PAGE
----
Tag Archives: food security

heading home

All good things must come to an end. So it now is with our time in South Sudan. We must leave for the airstrip in about 2 hours.

That will be the start of almost 24 hours of travel. All of us are ready to get home, but there’s not a one of us on the team looking forward to the trip.

The time here in Yei and the surrounding region has been rich in opportunities for ministry, and the entire team feels good about all the work we have been able to accomplish.

This team is far more experienced than a lot I have been on. That has allowed us to split up and go in different directions and work on a number of different projects at the same time. That is unusual.

We have a retired police officer that spent the week training local Yei police in the rule of law and riot control. We have a hospital CEO from Georgia that spent the week working with the United Methodist medical missionaries. Several of our group spent the week installing libraries (including donating & cataloging over450 books) at two children’s homes. Another group worked to resolve long-standing issues with local churches. A couple of us worked tos discover how to increase local food security and find new microenterprise opportunities.

All of us have made new friends and relationships. And all of us already want to return even though we are ready to be home.

It’s been a full and blessed time, but now we have to say farewell for now as we begun the long journey back to the US.

microfinance = major impact

Joice Jana is the head of the microfinance project for the Yei District of the United Methodist Church in South Sudan. I had the opportunity to talk with her on Monday. She is passionate about her work and the success of the program and rightfully so.

She manages 10 separate microfinance groups in 7 different communities, each group comprised of 35 members. Three-fourths of the members are women. And although the program has not been existence for long the success stories are already beginning to pile up.

The microfinance program provides education to the groups and helps with record keeping. All the funds come from the individual members of each group. Once a member has been in the program for a full year they are allowed to apply for loans. When a member needs a loan they are allowed to borrow up to 3 times the amount they have already saved.

All loans are repaid with 10% interest. And the repayment rate is over 98%.

The maximum loan given to date is 1500 South Sudanese Pounds and the smallest has been 200 pounds. (The largest loan was about $100 and the smallest about $13).

These loans have helped pay school fees to keep children in school. They have helped begin small businesses that have increased food security. They have provided an important bridge to a better life. They have provided hope.

Helping support such programs is a powerful way to help transform the lives of those trying to have a better life. I am proud of the United Methodist Church’s leadership in making this happen in South Sudan.

 

a hungry man is not a free man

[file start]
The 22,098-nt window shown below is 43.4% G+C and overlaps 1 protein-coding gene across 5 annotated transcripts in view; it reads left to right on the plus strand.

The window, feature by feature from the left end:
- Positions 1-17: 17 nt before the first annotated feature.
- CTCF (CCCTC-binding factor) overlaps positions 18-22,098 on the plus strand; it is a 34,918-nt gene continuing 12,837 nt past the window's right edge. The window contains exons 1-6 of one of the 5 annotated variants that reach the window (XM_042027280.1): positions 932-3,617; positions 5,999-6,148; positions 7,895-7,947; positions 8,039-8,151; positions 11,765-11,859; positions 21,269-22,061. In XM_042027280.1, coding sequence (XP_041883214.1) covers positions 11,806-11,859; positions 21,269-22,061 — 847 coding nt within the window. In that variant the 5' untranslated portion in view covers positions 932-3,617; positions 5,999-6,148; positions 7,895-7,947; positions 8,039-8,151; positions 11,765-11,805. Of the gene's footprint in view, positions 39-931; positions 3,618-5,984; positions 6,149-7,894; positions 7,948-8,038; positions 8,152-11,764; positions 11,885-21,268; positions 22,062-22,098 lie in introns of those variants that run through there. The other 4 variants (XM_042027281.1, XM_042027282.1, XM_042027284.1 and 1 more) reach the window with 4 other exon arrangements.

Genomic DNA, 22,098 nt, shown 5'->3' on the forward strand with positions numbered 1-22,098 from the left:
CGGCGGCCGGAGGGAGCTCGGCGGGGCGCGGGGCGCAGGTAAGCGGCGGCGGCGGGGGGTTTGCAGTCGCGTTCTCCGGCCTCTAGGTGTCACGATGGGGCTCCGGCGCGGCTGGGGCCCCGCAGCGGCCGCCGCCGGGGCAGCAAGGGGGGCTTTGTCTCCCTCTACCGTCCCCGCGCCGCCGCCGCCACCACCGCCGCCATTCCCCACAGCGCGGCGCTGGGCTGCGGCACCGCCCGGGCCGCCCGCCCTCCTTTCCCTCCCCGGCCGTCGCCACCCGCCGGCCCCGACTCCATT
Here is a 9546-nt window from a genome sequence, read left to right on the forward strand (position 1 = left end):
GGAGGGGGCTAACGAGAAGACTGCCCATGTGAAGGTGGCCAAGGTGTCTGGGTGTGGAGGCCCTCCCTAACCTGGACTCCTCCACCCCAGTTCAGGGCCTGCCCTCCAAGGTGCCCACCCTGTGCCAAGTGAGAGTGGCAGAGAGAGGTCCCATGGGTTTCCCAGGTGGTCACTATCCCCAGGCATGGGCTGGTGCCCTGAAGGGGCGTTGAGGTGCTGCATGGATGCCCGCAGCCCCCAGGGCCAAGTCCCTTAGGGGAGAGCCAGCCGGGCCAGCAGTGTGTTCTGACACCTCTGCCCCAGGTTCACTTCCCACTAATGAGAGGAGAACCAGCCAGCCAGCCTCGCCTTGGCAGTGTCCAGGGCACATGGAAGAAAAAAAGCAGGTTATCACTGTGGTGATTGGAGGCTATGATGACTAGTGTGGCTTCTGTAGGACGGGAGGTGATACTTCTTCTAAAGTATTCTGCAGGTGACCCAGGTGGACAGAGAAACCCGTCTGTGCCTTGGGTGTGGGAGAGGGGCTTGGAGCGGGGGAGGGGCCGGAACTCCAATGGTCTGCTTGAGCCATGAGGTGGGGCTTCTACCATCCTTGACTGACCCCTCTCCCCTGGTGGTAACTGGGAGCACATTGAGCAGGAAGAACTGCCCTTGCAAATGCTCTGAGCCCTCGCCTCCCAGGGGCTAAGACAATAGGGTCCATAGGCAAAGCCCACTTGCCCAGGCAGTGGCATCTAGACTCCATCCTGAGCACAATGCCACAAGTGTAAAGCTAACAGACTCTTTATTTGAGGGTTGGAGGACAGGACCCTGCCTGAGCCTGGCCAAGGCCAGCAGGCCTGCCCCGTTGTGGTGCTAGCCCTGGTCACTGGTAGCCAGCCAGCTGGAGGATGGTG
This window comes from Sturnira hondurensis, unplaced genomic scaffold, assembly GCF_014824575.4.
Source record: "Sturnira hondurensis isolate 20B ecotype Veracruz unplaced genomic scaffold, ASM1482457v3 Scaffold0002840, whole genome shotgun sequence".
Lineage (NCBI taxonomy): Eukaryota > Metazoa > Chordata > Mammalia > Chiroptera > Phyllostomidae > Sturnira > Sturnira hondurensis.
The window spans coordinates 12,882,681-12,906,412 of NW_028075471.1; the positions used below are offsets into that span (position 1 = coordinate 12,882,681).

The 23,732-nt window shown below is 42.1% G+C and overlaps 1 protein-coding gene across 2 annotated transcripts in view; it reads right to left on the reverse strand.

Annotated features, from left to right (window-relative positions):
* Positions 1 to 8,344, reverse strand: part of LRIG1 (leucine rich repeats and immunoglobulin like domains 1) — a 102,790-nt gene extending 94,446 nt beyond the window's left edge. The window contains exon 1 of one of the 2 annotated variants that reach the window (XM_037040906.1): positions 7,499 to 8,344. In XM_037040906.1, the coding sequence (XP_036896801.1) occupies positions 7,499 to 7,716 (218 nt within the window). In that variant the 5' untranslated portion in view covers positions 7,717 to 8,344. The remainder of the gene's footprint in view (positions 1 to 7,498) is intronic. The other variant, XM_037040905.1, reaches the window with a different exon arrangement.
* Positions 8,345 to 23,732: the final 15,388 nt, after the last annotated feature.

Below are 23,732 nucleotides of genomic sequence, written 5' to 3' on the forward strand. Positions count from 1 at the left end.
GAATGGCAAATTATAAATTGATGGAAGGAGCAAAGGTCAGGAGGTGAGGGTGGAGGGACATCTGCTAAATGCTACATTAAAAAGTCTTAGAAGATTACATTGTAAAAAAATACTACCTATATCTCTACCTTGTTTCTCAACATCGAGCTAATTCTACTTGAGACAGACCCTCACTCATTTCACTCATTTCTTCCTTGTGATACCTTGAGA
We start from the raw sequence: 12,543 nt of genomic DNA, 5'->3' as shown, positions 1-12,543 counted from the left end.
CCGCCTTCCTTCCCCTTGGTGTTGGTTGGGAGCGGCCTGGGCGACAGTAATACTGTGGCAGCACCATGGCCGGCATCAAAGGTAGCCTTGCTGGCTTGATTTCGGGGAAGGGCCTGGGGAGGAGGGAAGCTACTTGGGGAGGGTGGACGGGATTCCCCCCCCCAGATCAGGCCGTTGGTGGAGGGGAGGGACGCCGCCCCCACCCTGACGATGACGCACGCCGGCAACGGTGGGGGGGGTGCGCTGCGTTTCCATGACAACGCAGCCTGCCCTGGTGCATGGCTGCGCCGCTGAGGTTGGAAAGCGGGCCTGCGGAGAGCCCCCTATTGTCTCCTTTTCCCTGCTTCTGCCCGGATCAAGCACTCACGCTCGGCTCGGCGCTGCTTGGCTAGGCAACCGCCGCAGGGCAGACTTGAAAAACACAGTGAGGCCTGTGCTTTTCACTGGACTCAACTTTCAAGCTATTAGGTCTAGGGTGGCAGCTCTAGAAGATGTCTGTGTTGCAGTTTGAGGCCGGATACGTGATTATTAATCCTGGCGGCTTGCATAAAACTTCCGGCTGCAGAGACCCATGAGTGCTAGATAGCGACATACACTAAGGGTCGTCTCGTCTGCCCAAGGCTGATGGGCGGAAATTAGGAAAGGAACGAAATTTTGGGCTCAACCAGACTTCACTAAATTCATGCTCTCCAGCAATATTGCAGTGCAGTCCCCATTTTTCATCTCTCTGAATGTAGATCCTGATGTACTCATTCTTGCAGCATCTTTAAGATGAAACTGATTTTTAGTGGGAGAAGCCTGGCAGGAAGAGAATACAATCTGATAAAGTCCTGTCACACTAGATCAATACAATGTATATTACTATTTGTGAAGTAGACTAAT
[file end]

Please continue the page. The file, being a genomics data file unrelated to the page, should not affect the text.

“The eradication of hunger is not just an end in itself: It is a first step toward sustainable development and progress in general, for a hungry man is not a free man. He cannot focus on anything else but securing his next meal.” — Kofi Annan

We need to understand that food security is a critical factor in global security. People who are hungry and living under the dark shadow of starvation are easily manipulated by those promising a better life. An empty stomach is never a good political advisor.

In 2001 the FAO defined food security like this: “Food security is a situation that exists when all people, at all times, have physical, social and economic access to sufficient, safe and nutritious food that meets their dietary needs and food preferences for an active and healthy life.”

Food security means not having to fear for one’s next meal. It means being set free from the chains of hunger and, just as importantly, being set free from the fear that accompanies hunger. And as Kofi Annan so powerfully writes, food security and the eradication of hunger are the first steps toward creating a world of truly sustainable development.  Working together we can create that world.

questions

We are ending hunger. We are making progress toward a world without hunger. It needs to be faster, but we can claim progress.

Even though over a billion of our human family still live in extreme poverty, and almost 850 million of those go hungry every day. the number of hungry around the world has significantly dropped over the past twenty years. That’s progress.

But…it should be more. We should be much further along in erasing such needless suffering.

We know we have more than enough food to feed every person on the planet. We have all the resources and knowledge necessary to achieve food security for all. Why then hasn’t it happened? What needs to happen before we care enough to act?

Why isn’t ending hunger in our lifetime a goal for every member of the human family?

Why isn’t ending hunger in our lifetime the central tenet for global cooperation among governments?

Why isn’t ending hunger in our lifetime a issue raised by every political leader?

Why isn’t ending hunger in our lifetime at the top of every human rights agenda?

Why isn’t ending hunger in our lifetime understood as a spiritual issue?

Why isn’t ending hunger in our lifetime the focus of all of the world’s religions?

Why isn’t ending hunger in our lifetime taught in every school?

Why isn’t ending hunger in our lifetime worthy of headline news?

Why isn’t ending hunger in our lifetime important enough to act?